Safe Falling Principles & Prevention

Falls are the leading cause of fatal injury and the most common cause of non-fatal trauma-related hospital admissions among older adults. But falling is not the inevitable result of aging. Awareness and lifestyle adjustment can help prevent falls or lessen the number of falls. And learning how to fall safely will reduce the potential for significant injury.

Practice fall prevention with the ABC method:

Awareness: When you walk, focus on walking. Lifting your feet, looking where you are going and walking heel to toe will help keep you safe.

Balance: Exercise regularly to help develop strength and flexibility. Practice standing on one foot for 20 to 30 seconds to help develop your balance. In addition, tai chi, dancing and yoga are some of the activities that can help keep you balanced by enhancing your mind-body connection.

Control: Take control of your environment. Use handrails whenever possible. Install grab bars in your bathroom.

Using these safe falling principles can help reduce the severity of injury from falls.

When you feel like you’re about to fall forward, here are important points to remember:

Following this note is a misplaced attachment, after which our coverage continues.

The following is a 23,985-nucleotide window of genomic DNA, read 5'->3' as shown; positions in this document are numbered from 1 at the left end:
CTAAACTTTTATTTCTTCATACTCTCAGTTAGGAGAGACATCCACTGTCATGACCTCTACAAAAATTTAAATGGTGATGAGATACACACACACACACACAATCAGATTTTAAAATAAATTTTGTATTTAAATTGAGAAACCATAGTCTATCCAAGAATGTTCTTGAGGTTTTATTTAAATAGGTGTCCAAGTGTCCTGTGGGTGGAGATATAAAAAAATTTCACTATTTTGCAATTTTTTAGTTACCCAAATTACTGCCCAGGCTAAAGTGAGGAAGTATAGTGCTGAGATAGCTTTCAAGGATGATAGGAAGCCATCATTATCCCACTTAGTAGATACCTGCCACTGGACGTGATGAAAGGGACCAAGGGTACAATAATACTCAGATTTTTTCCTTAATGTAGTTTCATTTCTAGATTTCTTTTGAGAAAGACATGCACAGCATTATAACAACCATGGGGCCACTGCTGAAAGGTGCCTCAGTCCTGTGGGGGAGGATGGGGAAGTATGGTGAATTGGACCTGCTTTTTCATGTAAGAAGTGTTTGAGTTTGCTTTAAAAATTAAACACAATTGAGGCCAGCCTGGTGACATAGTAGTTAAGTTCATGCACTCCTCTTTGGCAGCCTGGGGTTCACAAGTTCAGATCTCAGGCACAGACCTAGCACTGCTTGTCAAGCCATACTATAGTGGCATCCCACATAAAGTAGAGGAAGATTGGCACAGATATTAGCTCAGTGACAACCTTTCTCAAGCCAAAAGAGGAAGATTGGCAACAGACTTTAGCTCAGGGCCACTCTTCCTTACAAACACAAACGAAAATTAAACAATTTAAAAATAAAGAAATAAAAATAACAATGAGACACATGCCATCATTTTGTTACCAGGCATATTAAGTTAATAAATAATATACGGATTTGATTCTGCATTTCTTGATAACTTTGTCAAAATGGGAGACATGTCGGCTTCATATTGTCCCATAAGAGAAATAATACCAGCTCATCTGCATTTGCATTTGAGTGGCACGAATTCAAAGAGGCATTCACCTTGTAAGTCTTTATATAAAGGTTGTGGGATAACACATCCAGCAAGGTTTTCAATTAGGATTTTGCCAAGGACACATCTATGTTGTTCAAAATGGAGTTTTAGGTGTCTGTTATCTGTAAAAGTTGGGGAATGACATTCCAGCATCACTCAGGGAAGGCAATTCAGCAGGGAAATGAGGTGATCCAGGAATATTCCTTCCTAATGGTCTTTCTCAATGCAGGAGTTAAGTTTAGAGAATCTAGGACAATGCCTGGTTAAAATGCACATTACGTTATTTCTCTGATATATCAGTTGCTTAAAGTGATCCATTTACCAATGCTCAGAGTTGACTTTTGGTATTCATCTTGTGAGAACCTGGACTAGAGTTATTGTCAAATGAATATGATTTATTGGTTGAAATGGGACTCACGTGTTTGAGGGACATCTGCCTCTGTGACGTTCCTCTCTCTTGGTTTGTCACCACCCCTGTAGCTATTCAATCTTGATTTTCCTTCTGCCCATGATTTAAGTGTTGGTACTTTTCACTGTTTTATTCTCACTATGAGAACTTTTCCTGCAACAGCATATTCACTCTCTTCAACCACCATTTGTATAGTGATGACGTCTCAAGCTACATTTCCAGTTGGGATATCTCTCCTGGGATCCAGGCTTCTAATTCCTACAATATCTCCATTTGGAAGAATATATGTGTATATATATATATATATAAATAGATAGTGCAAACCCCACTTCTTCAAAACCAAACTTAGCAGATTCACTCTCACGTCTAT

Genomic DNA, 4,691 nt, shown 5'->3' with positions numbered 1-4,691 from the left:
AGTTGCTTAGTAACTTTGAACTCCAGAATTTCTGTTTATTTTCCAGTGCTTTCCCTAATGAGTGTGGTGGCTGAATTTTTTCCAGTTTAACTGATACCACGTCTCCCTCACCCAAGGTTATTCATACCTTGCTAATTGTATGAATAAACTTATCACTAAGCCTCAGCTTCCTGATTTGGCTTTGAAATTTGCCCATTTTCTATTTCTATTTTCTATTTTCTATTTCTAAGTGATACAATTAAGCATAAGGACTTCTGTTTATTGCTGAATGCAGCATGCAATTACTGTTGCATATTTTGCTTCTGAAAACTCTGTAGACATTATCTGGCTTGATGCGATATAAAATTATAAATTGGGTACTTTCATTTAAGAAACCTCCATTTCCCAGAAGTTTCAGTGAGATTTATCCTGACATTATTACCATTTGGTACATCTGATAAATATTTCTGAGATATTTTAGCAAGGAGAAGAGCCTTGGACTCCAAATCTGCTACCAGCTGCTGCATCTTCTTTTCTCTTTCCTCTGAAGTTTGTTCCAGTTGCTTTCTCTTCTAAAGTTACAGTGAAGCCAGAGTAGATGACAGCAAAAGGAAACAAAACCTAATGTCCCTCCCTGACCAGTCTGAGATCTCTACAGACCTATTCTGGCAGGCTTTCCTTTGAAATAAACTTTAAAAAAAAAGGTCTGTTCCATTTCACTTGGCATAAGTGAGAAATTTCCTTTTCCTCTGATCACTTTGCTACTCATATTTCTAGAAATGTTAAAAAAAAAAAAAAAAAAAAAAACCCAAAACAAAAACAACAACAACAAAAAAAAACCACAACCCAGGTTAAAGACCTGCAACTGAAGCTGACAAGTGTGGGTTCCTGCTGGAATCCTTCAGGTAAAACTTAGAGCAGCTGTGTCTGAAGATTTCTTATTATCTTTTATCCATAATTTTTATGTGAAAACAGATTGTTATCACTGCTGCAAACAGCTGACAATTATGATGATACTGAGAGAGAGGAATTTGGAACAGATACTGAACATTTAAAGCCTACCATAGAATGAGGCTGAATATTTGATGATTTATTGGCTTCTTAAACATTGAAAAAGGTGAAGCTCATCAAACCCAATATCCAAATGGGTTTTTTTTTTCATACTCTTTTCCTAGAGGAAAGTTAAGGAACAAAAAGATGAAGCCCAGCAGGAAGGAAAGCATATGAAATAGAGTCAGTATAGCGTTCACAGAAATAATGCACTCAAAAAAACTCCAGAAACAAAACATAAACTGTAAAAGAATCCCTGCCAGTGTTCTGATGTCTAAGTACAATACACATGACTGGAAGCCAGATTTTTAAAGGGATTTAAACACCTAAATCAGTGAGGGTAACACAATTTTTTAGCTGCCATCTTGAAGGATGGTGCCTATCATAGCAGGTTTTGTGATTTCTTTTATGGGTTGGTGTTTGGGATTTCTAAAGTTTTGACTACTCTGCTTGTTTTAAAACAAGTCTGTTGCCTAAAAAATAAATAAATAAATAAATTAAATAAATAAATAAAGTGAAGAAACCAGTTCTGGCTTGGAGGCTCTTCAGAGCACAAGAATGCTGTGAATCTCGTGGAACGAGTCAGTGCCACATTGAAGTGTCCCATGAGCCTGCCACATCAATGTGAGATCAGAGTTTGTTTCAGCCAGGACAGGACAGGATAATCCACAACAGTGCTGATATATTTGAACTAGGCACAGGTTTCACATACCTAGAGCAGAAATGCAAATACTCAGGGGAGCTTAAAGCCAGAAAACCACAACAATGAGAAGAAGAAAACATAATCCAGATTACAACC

• Protect your head. Tuck your chin into your chest and place one hand across the centerline of your body so that your head hits your hand rather than the ground. Rather than brace for a fall, relax your hands.
  • Get low. Take a step forward and lower yourself as much as possible. Reach forward with one hand slightly ahead of the other. Extend both arms forward in a sliding motion. Relax into the motion. As you fall forward, begin turning your body so that you fall on soft tissue — first your calf, then your thigh, then turn onto your back, and finally, your lower back.
  • Do not get up immediately. If you feel dizzy, hurt or strange, don’t get up and ask for medical assistance. If you feel ok, ask for help getting up.

The practice of falling properly and safely must be conducted within a safe environment only. For more information on how to fall safely, contact Kupuna Aikido for presentations, instructions and class schedules. Visit the Kupuna Aikido website for more prevention and safety tips.

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– Japanese Cultural Center of Hawaii, Honolulu
– Higashi Hongwanji, Honolulu
– Mililani District Park, Mililani
– Ahuimanu, Kaneohe


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